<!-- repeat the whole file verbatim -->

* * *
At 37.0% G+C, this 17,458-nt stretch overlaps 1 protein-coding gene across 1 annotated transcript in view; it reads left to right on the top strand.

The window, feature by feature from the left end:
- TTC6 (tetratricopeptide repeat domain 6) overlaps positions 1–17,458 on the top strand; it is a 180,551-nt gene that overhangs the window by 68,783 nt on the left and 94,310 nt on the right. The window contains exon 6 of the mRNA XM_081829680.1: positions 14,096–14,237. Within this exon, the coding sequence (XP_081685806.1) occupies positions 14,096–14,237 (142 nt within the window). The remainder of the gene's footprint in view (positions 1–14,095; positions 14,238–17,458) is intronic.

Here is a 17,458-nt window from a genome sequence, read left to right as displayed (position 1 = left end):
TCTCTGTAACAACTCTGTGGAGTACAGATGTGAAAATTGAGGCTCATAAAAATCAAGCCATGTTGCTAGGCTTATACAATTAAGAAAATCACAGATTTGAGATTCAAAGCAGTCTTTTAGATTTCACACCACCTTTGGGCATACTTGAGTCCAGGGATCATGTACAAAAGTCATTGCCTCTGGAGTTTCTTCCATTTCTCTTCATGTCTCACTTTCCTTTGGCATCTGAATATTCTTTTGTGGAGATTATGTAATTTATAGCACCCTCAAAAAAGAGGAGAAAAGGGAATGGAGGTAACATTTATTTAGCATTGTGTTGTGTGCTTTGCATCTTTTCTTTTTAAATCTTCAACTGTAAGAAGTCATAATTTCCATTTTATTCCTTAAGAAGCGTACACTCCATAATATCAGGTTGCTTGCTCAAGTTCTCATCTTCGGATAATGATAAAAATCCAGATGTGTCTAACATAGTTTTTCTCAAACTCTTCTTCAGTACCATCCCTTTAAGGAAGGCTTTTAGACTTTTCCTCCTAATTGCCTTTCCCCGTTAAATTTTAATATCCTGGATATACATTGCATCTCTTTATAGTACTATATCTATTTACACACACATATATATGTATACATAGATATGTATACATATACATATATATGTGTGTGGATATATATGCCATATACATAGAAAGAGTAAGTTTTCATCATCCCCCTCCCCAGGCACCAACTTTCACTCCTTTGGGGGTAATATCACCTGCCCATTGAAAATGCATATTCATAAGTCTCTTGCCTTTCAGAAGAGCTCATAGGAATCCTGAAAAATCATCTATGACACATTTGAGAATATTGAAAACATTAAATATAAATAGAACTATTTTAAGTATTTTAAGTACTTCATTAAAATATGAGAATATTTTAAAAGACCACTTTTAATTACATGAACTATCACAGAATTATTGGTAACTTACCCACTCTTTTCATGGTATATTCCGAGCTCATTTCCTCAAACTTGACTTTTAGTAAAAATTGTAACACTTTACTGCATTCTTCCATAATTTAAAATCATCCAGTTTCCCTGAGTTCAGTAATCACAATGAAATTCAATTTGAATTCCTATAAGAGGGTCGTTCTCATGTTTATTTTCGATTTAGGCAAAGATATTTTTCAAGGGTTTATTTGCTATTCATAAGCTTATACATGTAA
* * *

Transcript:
At 37.0% G+C, this 17,458-nt stretch overlaps 1 protein-coding gene across 1 annotated transcript in view; it reads left to right on the top strand.

The window, feature by feature from the left end:
- TTC6 (tetratricopeptide repeat domain 6) overlaps positions 1–17,458 on the top strand; it is a 180,551-nt gene that overhangs the window by 68,783 nt on the left and 94,310 nt on the right. The window contains exon 6 of the mRNA XM_081829680.1: positions 14,096–14,237. Within this exon, the coding sequence (XP_081685806.1) occupies positions 14,096–14,237 (142 nt within the window). The remainder of the gene's footprint in view (positions 1–14,095; positions 14,238–17,458) is intronic.

Here is a 17,458-nt window from a genome sequence, read left to right as displayed (position 1 = left end):
TCTCTGTAACAACTCTGTGGAGTACAGATGTGAAAATTGAGGCTCATAAAAATCAAGCCATGTTGCTAGGCTTATACAATTAAGAAAATCACAGATTTGAGATTCAAAGCAGTCTTTTAGATTTCACACCACCTTTGGGCATACTTGAGTCCAGGGATCATGTACAAAAGTCATTGCCTCTGGAGTTTCTTCCATTTCTCTTCATGTCTCACTTTCCTTTGGCATCTGAATATTCTTTTGTGGAGATTATGTAATTTATAGCACCCTCAAAAAAGAGGAGAAAAGGGAATGGAGGTAACATTTATTTAGCATTGTGTTGTGTGCTTTGCATCTTTTCTTTTTAAATCTTCAACTGTAAGAAGTCATAATTTCCATTTTATTCCTTAAGAAGCGTACACTCCATAATATCAGGTTGCTTGCTCAAGTTCTCATCTTCGGATAATGATAAAAATCCAGATGTGTCTAACATAGTTTTTCTCAAACTCTTCTTCAGTACCATCCCTTTAAGGAAGGCTTTTAGACTTTTCCTCCTAATTGCCTTTCCCCGTTAAATTTTAATATCCTGGATATACATTGCATCTCTTTATAGTACTATATCTATTTACACACACATATATATGTATACATAGATATGTATACATATACATATATATGTGTGTGGATATATATGCCATATACATAGAAAGAGTAAGTTTTCATCATCCCCCTCCCCAGGCACCAACTTTCACTCCTTTGGGGGTAATATCACCTGCCCATTGAAAATGCATATTCATAAGTCTCTTGCCTTTCAGAAGAGCTCATAGGAATCCTGAAAAATCATCTATGACACATTTGAGAATATTGAAAACATTAAATATAAATAGAACTATTTTAAGTATTTTAAGTACTTCATTAAAATATGAGAATATTTTAAAAGACCACTTTTAATTACATGAACTATCACAGAATTATTGGTAACTTACCCACTCTTTTCATGGTATATTCCGAGCTCATTTCCTCAAACTTGACTTTTAGTAAAAATTGTAACACTTTACTGCATTCTTCCATAATTTAAAATCATCCAGTTTCCCTGAGTTCAGTAATCACAATGAAATTCAATTTGAATTCCTATAAGAGGGTCGTTCTCATGTTTATTTTCGATTTAGGCAAAGATATTTTTCAAGGGTTTATTTGCTATTCATAAGCTTATACATGTAA